It seems like every time I look at a new company that's outperforming the pack of established organizations, I discover it's guided by an individual who has a personal relationship with his or her customers. The problem that many established organizations have is that, as they grow, they start building taller buildings, putting the CEO and the COO on the top floor. When you look down out of the 43rd floor window at the real people (i.e., customers) on the sidewalks below, they look like little more than ants running in a well-defined pattern. At that level, it's easy to forget that the company is held together by all of the little people who paid for the big windows, big desks and big boardrooms. Without us little people, the executives don't get paid. Sure, from their cathedrals in the clouds, it looks like we're all regimented. But, in truth, we're not. We're all individuals with individual needs, requirements and desires. It may look like there's one uniform pattern going on below, but in reality there are millions of individual scenarios that combine and separate continuously.
The only way CEOs can really understand their customers is to spend time out on the street, moving within the crowds and listening to their beat. Today-more than ever before-everyone in an organization, and especially the leaders, have to know and understand the beat of the customer. The leaders shouldn't depend upon the second-hand information they get from sales, marketing, public relations or service personnel. They need to be "in the thick of it" to have the required understanding. They need to get out of the black-tie meeting where champagne is served and stop in the local pub for a beer. The head of Harley-Davidson riding his bike is a good example: What would it say if you built motorcycles for a living and rode to work in a Rolls-Royce?
CEOs like to say that their companies make the customer "number one" and that their organizations are customer-focused. It's been said that the pen is mightier than the sword, but few acknowledge that deeds are mightier still. All of the proclamations that come out of the executive office mean nothing: it's action that counts. Most executives give lip service to customer relations, and that's as far as it goes. Every vice president, division head and middle manager should be required to spend time talking with or serving the organization's customers. The mayor of every city should spend one day a month riding in a police car. Louis Gerstner, chairman and CEO of IBM, should spend one day a month responding to customer complaints. Mike Gunn, American Airlines' executive vice president for marketing and planning, should have to eat the food he feeds to weary travelers. John Smith Jr., the CEO of General Motors, should spend one day a month at a dealer's repair shop, seeing what fails and talking to the customers. Every CEO, COO, vice president and board member should be required to spend four hours of his of her time each month behind the service desk.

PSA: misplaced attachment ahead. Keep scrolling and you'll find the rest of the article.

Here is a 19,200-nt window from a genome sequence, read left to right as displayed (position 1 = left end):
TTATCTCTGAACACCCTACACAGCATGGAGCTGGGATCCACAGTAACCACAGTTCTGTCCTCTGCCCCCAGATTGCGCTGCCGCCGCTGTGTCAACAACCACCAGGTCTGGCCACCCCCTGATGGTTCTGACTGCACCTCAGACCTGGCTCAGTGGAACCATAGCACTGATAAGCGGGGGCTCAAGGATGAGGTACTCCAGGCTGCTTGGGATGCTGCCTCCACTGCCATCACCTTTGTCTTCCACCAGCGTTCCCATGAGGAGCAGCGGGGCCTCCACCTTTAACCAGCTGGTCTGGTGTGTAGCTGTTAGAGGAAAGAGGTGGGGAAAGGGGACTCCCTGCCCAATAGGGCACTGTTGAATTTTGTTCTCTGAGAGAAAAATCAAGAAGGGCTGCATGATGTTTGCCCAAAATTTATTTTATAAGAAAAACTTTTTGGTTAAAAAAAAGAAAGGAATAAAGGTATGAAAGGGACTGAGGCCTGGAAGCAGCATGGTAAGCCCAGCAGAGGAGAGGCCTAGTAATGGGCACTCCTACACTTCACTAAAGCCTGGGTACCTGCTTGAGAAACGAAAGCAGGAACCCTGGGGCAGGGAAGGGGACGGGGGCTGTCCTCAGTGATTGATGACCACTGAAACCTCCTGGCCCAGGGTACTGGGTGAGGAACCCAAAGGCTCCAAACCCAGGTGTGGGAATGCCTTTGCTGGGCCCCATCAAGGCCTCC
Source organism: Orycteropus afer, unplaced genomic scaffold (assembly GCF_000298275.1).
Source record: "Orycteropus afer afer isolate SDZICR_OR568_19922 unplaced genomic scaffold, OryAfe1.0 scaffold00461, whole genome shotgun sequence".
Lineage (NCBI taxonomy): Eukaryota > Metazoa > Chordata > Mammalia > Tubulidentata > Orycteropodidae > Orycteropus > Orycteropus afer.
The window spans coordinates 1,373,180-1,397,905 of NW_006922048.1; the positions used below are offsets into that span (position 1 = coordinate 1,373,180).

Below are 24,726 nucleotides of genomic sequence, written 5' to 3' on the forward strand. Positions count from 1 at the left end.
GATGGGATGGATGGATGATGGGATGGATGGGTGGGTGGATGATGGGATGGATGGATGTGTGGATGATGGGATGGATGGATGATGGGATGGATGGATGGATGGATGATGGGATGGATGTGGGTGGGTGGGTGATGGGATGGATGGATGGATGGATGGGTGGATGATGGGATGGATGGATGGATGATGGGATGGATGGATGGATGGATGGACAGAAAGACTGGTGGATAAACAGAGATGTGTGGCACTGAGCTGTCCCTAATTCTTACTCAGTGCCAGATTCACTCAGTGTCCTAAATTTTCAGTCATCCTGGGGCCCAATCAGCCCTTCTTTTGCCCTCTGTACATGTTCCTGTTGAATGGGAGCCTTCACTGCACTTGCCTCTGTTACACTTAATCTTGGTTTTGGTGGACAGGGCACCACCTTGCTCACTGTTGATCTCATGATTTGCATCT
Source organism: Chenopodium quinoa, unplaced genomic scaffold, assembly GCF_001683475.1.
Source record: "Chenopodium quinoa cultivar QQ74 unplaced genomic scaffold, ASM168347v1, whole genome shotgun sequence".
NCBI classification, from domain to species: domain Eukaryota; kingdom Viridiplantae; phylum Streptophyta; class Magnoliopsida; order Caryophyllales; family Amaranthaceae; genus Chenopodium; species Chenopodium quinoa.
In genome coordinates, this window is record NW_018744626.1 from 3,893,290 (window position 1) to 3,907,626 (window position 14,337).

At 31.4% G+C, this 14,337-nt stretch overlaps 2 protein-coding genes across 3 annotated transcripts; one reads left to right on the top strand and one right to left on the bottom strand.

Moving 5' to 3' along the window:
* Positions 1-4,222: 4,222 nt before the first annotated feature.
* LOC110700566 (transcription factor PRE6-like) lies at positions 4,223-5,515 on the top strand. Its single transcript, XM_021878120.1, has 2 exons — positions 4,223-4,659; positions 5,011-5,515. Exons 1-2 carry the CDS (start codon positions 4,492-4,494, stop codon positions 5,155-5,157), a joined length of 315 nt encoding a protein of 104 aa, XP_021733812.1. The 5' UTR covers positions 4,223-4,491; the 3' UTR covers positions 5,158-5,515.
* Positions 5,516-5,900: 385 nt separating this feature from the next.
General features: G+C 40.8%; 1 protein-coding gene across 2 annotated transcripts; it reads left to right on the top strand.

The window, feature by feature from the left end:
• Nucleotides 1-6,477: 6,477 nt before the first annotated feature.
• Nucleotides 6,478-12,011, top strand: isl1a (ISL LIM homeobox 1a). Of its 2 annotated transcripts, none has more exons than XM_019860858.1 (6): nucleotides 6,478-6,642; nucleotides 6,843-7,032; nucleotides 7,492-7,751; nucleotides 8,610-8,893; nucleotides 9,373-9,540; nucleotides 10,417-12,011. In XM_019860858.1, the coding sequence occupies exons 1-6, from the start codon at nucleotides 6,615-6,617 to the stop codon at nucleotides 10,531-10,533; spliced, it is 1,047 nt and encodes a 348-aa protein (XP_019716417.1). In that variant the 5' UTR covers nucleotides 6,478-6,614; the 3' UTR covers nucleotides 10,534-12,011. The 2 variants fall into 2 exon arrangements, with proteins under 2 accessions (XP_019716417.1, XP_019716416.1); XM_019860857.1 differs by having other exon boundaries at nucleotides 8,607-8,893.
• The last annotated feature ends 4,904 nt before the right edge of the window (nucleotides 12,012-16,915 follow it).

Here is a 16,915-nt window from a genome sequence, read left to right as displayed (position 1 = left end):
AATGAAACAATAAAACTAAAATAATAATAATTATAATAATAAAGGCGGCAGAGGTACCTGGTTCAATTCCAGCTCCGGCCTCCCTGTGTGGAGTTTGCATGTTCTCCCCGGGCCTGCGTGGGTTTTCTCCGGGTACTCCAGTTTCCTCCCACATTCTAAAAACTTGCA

Do you think your organization is customer-focused? Well, if the customer is truly "number one," the customer should be the most important thing in your business. And that means your leaders should be spending more time working with the customers than they spend on financial matters. Consider where your leaders spend most of their time. Measure the percentage of time your executive committee spends with the organization's customers listening to their complaints and understanding their needs. Table 1 illustrates time spent with customers as a measure of customer focus.
Table 1: Customer focus
Less than 2%
The customer is a necessary evil.
2 - 5%
We could get our work done if we didn't have to bother with these damned customers.
Good customer focus
Very good customer focus (world-class)
More than 20%
Outstanding customer focus (best-in-class). This is where your organization should be.
What percentage of the time do your executive committee members spend collecting information directly from your organization's customers? Let me know. I particularly want to hear from the best-in-class organizations.
About the author
H. James Harrington is COO of Systemcorp, an Internet-software development company. He has more than 45 years of experience as a quality professional and is the author of 20 books. E-mail Harrington at email@example.com. Visit his Web site at www.hjharrington.com.
Reprinted with permission of H. James Harrington. Article originally appeared in Quality Digest, February 2001, p. 24.